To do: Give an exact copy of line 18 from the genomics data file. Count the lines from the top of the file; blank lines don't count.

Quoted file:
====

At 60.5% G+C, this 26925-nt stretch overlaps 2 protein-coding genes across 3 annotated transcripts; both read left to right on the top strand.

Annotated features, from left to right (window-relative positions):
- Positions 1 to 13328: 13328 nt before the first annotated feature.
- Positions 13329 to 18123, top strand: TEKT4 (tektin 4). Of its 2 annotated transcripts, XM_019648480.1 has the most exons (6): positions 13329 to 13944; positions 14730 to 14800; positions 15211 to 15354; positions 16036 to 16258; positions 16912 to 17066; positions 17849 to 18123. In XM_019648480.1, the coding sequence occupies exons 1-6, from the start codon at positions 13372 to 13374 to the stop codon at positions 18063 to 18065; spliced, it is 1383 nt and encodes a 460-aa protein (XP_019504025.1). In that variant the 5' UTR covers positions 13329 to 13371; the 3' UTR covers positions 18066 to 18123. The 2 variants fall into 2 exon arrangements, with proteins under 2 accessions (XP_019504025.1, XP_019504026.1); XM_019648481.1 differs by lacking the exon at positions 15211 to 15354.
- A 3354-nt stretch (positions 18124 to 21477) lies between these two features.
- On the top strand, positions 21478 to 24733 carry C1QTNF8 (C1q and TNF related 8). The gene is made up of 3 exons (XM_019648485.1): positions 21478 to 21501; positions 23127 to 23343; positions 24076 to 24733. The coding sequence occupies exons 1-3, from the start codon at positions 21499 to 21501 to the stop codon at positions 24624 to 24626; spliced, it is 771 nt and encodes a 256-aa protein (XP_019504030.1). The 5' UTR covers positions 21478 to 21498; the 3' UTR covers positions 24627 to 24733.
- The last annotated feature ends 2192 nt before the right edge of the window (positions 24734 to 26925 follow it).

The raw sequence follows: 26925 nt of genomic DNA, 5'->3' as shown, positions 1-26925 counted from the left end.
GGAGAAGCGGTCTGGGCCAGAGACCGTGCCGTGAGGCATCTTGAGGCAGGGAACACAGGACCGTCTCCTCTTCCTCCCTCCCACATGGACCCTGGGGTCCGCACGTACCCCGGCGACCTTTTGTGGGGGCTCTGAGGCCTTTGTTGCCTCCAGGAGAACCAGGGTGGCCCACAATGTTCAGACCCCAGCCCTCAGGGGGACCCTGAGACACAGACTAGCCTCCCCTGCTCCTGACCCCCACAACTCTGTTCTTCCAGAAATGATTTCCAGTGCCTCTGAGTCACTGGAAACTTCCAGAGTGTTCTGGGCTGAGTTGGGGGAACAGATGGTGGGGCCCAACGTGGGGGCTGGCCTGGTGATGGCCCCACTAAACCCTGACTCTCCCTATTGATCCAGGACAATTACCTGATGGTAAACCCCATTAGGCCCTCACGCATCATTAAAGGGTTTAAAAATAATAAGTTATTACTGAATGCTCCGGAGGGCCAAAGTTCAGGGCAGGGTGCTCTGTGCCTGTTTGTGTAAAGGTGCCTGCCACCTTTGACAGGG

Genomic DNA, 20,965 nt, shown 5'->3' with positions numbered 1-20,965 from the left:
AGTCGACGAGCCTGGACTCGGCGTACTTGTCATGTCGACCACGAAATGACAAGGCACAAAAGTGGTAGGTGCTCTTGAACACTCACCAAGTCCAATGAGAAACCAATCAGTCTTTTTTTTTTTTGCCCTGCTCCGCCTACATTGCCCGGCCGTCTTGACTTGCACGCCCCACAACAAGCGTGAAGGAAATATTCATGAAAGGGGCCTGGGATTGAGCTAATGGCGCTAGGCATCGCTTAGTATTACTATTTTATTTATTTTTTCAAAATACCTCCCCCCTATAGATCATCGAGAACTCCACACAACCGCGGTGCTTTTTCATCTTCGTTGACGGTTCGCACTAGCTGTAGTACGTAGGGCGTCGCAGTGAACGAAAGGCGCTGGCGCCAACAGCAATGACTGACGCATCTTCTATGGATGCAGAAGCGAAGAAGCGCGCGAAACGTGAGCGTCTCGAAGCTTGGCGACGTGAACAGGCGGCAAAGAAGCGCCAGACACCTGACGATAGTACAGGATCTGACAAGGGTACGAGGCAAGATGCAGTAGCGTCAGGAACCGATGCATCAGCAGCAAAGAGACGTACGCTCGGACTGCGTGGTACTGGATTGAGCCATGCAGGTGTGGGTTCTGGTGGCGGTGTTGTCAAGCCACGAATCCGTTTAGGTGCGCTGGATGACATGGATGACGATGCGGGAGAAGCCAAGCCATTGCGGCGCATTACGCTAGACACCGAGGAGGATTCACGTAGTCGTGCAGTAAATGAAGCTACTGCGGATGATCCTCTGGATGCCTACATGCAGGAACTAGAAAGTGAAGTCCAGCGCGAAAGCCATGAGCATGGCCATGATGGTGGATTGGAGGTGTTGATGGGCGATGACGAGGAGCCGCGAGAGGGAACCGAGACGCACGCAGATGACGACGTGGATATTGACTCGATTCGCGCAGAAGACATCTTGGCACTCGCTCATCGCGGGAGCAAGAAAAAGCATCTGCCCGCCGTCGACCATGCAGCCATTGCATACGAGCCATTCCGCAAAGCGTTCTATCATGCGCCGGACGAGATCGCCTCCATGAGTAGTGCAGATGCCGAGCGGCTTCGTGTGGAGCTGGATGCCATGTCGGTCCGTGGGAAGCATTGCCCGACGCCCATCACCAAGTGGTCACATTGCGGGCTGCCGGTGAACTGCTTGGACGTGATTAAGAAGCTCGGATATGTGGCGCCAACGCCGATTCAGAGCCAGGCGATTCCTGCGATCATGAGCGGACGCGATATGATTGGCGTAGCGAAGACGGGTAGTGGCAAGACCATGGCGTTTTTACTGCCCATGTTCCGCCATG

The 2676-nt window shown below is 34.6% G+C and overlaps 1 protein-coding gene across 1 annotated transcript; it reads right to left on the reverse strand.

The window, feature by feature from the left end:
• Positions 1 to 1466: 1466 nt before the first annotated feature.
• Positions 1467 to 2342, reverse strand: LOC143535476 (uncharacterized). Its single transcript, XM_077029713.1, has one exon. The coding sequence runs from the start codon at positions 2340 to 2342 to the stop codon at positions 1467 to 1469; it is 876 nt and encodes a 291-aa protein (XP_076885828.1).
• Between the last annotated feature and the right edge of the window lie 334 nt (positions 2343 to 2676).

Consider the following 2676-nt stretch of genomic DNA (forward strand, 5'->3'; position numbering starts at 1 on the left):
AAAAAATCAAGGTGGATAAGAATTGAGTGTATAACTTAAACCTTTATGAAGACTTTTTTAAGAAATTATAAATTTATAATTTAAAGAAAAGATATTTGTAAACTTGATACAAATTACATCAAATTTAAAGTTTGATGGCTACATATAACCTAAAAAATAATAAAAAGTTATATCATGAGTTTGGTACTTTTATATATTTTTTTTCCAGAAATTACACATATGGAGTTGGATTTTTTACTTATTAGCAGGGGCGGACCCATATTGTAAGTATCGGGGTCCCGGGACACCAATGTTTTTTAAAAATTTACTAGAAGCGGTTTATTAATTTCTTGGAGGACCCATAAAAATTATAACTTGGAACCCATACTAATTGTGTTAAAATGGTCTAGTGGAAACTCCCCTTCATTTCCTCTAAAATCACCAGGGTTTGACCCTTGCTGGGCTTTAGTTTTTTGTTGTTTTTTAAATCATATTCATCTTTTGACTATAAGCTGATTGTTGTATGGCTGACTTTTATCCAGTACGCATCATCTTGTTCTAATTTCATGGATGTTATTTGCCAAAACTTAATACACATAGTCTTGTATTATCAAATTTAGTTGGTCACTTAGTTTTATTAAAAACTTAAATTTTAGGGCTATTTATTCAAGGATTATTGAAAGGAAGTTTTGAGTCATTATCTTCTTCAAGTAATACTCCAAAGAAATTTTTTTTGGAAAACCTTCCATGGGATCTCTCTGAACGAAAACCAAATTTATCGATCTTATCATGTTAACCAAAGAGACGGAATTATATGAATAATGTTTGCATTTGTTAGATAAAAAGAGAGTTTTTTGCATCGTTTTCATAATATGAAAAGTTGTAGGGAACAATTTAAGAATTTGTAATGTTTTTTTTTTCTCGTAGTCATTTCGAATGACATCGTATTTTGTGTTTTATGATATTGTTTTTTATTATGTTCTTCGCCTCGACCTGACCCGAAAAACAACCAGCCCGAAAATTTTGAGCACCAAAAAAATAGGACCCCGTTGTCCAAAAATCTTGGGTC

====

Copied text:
AAAAAATCAAGGTGGATAAGAATTGAGTGTATAACTTAAACCTTTATGAAGACTTTTTTAAGAAATTATAAATTTATAATTTAAAGAAAAGATATTTGTAAACTTGATACAAATTACATCAAATTTAAAGTTTGATGGCTACATATAACCTAAAAAATAATAAAAAGTTATATCATGAGTTTGGTACTTTTATATATTTTTTTTCCAGAAATTACACATATGGAGTTGGATTTTTTACTTATTAGCAGGGGCGGACCCATATTGTAAGTATCGGGGTCCCGGGACACCAATGTTTTTTAAAAATTTACTAGAAGCGGTTTATTAATTTCTTGGAGGACCCATAAAAATTATAACTTGGAACCCATACTAATTGTGTTAAAATGGTCTAGTGGAAACTCCCCTTCATTTCCTCTAAAATCACCAGGGTTTGACCCTTGCTGGGCTTTAGTTTTTTGTTGTTTTTTAAATCATATTCATCTTTTGACTATAAGCTGATTGTTGTATGGCTGACTTTTATCCAGTACGCATCATCTTGTTCTAATTTCATGGATGTTATTTGCCAAAACTTAATACACATAGTCTTGTATTATCAAATTTAGTTGGTCACTTAGTTTTATTAAAAACTTAAATTTTAGGGCTATTTATTCAAGGATTATTGAAAGGAAGTTTTGAGTCATTATCTTCTTCAAGTAATACTCCAAAGAAATTTTTTTTGGAAAACCTTCCATGGGATCTCTCTGAACGAAAACCAAATTTATCGATCTTATCATGTTAACCAAAGAGACGGAATTATATGAATAATGTTTGCATTTGTTAGATAAAAAGAGAGTTTTTTGCATCGTTTTCATAATATGAAAAGTTGTAGGGAACAATTTAAGAATTTGTAATGTTTTTTTTTTCTCGTAGTCATTTCGAATGACATCGTATTTTGTGTTTTATGATATTGTTTTTTATTATGTTCTTCGCCTCGACCTGACCCGAAAAACAACCAGCCCGAAAATTTTGAGCACCAAAAAAATAGGACCCCGTTGTCCAAAAATCTTGGGTC